Female athletes face concussion risks

Water Polo is a rough sport. UCLA athlete Jenna Murphy has certainly taken a few blows to her head. She kept playing despite serious symptoms.

"I was having headaches, sensitivity to light, trouble concentrating. So finally I admitted to my symptoms and they pulled me out," said Murphy.

Twenty-four-year-old Katrina Majewski 's field hockey career was cut short after she suffered her 8th concussion in 5 years.

"I couldn't pay attention in class. I couldn't drive at all. I had an attention span of maybe five minutes," said Majewski.

"People have been studying brain injury as if all brain injury was male, and typically 25 years of age," said Dr. David Hovda.

But recent research suggests in sports both men and women play, female athletes suffer a higher percentage of concussions than males.

"Because of the smaller head and weaker neck they would more likely to have a mild traumatic brain injury than a young man based on the same biomechanical load of the brain," said Dr. Hovda.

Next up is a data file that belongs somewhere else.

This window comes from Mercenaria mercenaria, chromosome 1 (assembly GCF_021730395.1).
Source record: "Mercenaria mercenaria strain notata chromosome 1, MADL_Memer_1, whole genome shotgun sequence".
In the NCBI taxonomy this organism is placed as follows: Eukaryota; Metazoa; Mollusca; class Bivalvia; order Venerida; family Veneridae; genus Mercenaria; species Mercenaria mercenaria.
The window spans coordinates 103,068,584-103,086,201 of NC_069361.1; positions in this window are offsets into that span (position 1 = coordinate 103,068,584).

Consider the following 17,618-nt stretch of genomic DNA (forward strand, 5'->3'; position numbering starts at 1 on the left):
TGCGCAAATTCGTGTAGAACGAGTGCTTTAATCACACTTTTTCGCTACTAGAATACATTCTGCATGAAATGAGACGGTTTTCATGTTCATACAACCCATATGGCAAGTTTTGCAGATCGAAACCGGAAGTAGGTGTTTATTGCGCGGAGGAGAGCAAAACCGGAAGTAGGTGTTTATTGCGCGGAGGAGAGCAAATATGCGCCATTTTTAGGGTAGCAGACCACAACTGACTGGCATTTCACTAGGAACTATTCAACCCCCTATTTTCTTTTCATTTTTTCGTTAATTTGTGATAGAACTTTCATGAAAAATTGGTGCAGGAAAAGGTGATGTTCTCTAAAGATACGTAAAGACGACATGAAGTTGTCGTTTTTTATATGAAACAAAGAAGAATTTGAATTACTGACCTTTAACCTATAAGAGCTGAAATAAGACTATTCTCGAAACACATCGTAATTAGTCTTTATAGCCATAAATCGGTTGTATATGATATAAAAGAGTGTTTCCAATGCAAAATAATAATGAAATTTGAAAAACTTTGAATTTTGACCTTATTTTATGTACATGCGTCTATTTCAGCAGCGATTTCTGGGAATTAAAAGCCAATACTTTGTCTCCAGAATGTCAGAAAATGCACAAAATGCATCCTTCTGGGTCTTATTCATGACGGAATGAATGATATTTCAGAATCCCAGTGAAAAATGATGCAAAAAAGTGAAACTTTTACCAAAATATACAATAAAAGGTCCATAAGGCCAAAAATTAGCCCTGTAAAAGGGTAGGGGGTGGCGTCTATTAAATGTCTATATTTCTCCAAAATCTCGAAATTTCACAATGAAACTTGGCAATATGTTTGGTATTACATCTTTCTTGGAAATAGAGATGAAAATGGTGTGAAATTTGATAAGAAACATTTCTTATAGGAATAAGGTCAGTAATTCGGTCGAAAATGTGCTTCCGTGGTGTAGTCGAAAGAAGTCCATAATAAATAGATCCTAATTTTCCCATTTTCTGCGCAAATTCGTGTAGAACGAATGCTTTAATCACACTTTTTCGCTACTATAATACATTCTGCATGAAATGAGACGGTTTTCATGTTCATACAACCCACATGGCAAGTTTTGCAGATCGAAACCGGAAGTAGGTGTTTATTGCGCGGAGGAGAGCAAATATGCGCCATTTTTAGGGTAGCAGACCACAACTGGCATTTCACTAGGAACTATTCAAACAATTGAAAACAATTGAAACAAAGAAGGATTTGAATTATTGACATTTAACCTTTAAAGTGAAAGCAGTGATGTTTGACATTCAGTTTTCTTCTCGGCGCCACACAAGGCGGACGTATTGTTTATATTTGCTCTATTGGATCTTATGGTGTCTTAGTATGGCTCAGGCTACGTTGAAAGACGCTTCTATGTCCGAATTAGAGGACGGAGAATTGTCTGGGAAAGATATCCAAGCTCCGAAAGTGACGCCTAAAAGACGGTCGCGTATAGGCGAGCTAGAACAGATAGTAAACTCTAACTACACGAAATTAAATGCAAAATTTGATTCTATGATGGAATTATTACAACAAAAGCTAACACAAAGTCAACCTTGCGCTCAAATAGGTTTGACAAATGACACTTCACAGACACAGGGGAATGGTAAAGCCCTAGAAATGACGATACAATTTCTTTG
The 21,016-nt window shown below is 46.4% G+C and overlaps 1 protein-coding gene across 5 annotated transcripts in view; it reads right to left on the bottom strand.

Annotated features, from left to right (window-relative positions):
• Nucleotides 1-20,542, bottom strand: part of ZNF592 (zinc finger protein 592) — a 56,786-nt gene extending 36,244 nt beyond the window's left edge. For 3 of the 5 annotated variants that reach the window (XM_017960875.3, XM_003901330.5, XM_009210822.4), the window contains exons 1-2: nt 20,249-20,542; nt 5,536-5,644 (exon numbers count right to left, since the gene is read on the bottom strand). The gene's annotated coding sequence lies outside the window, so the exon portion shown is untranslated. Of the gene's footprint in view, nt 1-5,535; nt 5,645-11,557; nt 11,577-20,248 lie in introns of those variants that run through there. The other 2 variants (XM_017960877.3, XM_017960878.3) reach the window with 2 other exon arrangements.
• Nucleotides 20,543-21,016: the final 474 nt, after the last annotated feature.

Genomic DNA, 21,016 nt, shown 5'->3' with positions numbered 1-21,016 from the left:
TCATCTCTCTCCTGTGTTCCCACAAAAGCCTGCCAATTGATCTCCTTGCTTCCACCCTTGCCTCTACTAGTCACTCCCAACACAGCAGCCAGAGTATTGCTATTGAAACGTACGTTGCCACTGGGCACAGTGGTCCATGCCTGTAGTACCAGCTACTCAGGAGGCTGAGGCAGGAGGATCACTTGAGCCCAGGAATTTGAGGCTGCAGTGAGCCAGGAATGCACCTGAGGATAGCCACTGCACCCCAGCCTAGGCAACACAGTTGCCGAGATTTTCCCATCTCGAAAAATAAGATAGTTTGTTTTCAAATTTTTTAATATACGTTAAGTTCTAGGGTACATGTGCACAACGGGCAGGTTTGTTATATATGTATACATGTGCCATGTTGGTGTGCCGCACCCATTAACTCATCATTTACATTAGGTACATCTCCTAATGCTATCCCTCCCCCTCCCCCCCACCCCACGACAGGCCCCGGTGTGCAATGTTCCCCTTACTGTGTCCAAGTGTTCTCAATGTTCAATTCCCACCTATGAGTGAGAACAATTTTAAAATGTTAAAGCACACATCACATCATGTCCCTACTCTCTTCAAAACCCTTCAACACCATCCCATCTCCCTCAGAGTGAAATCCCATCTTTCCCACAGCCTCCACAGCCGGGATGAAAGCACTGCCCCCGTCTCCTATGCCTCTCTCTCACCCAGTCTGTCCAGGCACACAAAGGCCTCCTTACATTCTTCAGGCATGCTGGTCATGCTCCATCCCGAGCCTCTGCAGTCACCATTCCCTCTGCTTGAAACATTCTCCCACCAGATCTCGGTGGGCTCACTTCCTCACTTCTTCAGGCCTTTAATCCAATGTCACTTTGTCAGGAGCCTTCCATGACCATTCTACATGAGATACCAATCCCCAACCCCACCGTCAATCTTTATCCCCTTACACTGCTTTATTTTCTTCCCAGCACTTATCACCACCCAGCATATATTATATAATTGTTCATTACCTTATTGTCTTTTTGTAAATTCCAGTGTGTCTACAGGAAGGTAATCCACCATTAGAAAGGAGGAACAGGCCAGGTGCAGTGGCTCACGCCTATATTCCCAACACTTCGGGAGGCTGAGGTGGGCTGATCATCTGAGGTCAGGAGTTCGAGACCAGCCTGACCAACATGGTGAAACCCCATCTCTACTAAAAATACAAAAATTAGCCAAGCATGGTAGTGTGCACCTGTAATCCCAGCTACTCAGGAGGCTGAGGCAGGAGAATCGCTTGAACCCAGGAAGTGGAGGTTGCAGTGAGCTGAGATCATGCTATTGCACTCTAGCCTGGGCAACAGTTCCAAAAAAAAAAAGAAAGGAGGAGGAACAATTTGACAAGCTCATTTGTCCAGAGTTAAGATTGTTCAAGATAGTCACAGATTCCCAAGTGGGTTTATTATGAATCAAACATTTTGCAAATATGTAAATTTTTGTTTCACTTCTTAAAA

When a concussion occurs, the brain is violently shifted inside the skull, often causing bruising.

"Women have really been sort of in the dark. And this has been a little dirty secret," said Dr. Jill Brooks, clinical neuropsychologists.

A recent Ohio State University study shows high school soccer, girls had a higher rate of concussion than boys, by 68-percent. And in high school basketball, girls also had concussion rate nearly three times higher than boys.

Hormones could be one culprit. Estrogen and testosterone may protect the brain differently exactly how remains a mystery. Muscular differences between men and women are another potential cause. Experts say the long-term effects can be serious.

"They may develop depression, they may develop in addition to that difficulties with impulsivity control, lack of control, irrational behavior," said Dr. Robert Cantu.

Though Jenna loves her sport, she's decided it's not worth the risk.

"I have so much after this. I'm 22 years old and there's a lot more out there for me," said Majewski.

Researchers say boys are more likely to get medical attention faster than girls. Female athletes say they're less likely to report symptoms because of fears they won't be taken seriously or will be labeled a complainer. Doctors advise players not to delay. All head trauma should be addressed immediately.



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